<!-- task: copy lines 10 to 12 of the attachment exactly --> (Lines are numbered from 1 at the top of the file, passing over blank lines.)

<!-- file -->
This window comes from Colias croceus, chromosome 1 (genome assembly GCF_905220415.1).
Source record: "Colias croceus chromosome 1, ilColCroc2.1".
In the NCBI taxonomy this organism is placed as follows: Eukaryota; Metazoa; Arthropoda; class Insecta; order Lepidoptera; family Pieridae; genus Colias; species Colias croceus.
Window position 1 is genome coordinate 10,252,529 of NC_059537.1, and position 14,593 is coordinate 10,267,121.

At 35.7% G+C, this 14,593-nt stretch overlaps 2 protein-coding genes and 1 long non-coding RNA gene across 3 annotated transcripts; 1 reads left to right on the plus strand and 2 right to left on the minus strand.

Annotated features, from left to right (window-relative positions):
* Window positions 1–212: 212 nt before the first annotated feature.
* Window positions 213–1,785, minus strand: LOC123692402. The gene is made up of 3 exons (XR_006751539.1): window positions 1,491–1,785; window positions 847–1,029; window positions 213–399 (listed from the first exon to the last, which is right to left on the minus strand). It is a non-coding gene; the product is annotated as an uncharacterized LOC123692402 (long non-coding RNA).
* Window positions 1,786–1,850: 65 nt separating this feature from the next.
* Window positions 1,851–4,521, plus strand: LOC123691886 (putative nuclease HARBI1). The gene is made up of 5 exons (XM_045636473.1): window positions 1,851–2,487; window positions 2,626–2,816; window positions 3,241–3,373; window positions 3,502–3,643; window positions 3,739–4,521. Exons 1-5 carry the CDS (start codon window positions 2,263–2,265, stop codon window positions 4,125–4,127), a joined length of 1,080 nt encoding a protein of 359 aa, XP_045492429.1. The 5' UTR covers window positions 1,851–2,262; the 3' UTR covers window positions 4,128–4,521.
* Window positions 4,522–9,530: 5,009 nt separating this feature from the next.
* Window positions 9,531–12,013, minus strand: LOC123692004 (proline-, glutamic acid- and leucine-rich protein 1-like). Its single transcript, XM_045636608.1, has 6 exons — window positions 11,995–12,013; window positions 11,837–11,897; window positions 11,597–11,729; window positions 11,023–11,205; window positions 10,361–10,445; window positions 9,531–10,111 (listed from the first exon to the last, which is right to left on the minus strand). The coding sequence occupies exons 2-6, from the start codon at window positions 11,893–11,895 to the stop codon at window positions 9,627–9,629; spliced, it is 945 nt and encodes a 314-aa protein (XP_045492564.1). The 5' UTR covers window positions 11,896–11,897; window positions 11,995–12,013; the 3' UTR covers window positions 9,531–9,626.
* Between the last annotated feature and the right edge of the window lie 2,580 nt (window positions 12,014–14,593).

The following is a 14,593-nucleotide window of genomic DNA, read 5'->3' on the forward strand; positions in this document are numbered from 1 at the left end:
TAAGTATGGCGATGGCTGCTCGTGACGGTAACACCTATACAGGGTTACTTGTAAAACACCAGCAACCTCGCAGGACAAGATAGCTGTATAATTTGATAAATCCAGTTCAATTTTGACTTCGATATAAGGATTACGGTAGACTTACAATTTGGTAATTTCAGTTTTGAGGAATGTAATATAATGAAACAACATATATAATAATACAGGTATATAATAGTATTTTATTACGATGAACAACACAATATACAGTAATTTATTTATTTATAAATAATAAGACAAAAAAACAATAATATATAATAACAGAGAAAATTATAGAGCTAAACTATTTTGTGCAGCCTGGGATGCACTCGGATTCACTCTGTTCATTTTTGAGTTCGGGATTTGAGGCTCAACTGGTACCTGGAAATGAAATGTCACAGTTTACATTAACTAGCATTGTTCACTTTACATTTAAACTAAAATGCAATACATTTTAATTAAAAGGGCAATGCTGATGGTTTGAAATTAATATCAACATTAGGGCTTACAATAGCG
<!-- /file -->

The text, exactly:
* Window positions 1,851–4,521, plus strand: LOC123691886 (putative nuclease HARBI1). The gene is made up of 5 exons (XM_045636473.1): window positions 1,851–2,487; window positions 2,626–2,816; window positions 3,241–3,373; window positions 3,502–3,643; window positions 3,739–4,521. Exons 1-5 carry the CDS (start codon window positions 2,263–2,265, stop codon window positions 4,125–4,127), a joined length of 1,080 nt encoding a protein of 359 aa, XP_045492429.1. The 5' UTR covers window positions 1,851–2,262; the 3' UTR covers window positions 4,128–4,521.
* Window positions 4,522–9,530: 5,009 nt separating this feature from the next.
* Window positions 9,531–12,013, minus strand: LOC123692004 (proline-, glutamic acid- and leucine-rich protein 1-like). Its single transcript, XM_045636608.1, has 6 exons — window positions 11,995–12,013; window positions 11,837–11,897; window positions 11,597–11,729; window positions 11,023–11,205; window positions 10,361–10,445; window positions 9,531–10,111 (listed from the first exon to the last, which is right to left on the minus strand). The coding sequence occupies exons 2-6, from the start codon at window positions 11,893–11,895 to the stop codon at window positions 9,627–9,629; spliced, it is 945 nt and encodes a 314-aa protein (XP_045492564.1). The 5' UTR covers window positions 11,896–11,897; window positions 11,995–12,013; the 3' UTR covers window positions 9,531–9,626.